Comics Features Reviews

Bolts Promises Eerie Western Action

A mysterious stranger is rescued from certain death by a floating head and sent the dangerous world our hero has rashly sworn to save from an unknown evil. Bolts #1 by James Whynot is an ambitious first issue, built around introducing the reader to a setting and atmosphere more than plot or characters. Whynot balances exposition well with scenes that set the mood, although his presentation is choppy early on.

The issue opens as lightning swirls around our protagonist and a mob confronts him. He is dismembered, only to appear before the previously mentioned head, which calls itself the Observer. This fellow addresses our hero as the Traveler and asks him to help save existence from a growing darkness. Immediately, the Traveler is thrown into a desolate landscape populated by monsters. From here, the Traveler spends the rest of the issue making his way through the world, encountering monsters and potential allies.

The artwork in Bolts is done in black and white inks, with red used to color certain objects like capes or monsters. Sometimes the artwork can be unclear, which can serve to exemplify the chaotic nature of the world, but can also make it difficult to follow scenes meant to be presented more straightforwardly. For example, I am still unclear on whether or not the newest character is dead by the end of the comic. Part of the confusion comes from Whynot’s decision for red to be the only color, causing the art done in inks to sometimes blend together. However, there are inventive designs for the monsters and characters inhabiting the world and some neat panel layouts that help with presentation. Finally, Whynot has a good eye for sound effects and little background elements (my favorite being the book titled “Dead Tree”) that marks Bolts as a passion project. I like to see artists and writers on books have fun with their material and Whynot is a good example of such behavior.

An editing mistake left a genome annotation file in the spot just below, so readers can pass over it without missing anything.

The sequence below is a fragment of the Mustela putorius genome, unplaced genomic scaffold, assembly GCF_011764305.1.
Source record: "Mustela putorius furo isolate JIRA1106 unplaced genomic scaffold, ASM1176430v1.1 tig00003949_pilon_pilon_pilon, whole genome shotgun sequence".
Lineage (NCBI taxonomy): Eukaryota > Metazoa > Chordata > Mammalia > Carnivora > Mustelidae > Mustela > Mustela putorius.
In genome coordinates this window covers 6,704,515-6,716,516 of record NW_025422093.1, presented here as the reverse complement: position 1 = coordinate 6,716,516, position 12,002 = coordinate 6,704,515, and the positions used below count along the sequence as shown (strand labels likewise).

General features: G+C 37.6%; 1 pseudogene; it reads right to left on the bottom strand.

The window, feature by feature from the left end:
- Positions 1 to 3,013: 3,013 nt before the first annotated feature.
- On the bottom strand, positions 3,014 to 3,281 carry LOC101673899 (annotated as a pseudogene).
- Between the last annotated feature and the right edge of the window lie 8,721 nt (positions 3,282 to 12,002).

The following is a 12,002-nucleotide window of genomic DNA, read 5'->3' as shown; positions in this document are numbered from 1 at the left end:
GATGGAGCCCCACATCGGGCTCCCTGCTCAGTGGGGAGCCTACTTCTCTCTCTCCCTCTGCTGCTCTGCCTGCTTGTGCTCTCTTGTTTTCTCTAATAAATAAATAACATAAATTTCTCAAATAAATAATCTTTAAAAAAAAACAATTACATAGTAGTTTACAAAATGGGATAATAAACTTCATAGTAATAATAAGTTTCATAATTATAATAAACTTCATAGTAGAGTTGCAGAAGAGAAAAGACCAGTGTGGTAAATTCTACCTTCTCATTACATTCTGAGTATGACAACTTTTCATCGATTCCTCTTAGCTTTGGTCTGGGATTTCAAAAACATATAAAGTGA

Plot and writing-wise, a lot of things happen in this comic, but not too much that it becomes difficult to follow. Some elements are clearly-set up for a longer story-arc, which is frustrating without the context for events or characters, but this is par for the course in serialized story-telling. The transitions in time are clunky and give the impression that the author needed a little bit more room in his story to accommodate these moments. What makes Whynot’s story work are the scenes where dialogue is at a minimum and the desolation of the landscape becomes more prominent. These scenes are bleak and tense, highlighting the unknown dangers which face the inhabitants of this world.

The main character, the Traveler, is a bit of a conundrum. He is introduced in what appears to be an execution scene, and we are told by an omniscient figure that he considers himself a “heartless monster”. However, he acts politely towards figures of authority or experience and only lashes out violently when rattled by an explosion. Most importantly, he agrees relatively quickly to help save existence and expresses both humility and courage in his dedication to this goal. I would expect later issues to either explore his history through flashbacks or to have him avoid talking about his past, seeking a new start in the strange world he is a part of. It is unclear if his attempt at heroism is an attempt to start fresh or reflective of a deeper part of his character, but aside from a few character quirks, he is still a blank slate by the end of the issue.

Bolts #1 presents the story as a sort of otherworldly Western, where a mysterious stranger sweeps into a fantasy wasteland where men with no names struggle to get by. Overall, the art and writing are good, with a few hiccups that are saved by the atmosphere of the story. If you enjoy high fantasy or western-style stories with attitude, check out Bolts!

You can grab your copy of Bolts from Action Lab. Have you read Bolts yet? Give us your opinions in the comments or send us your thoughts on Facebook or Twitter!

About the author

Jarek Lenda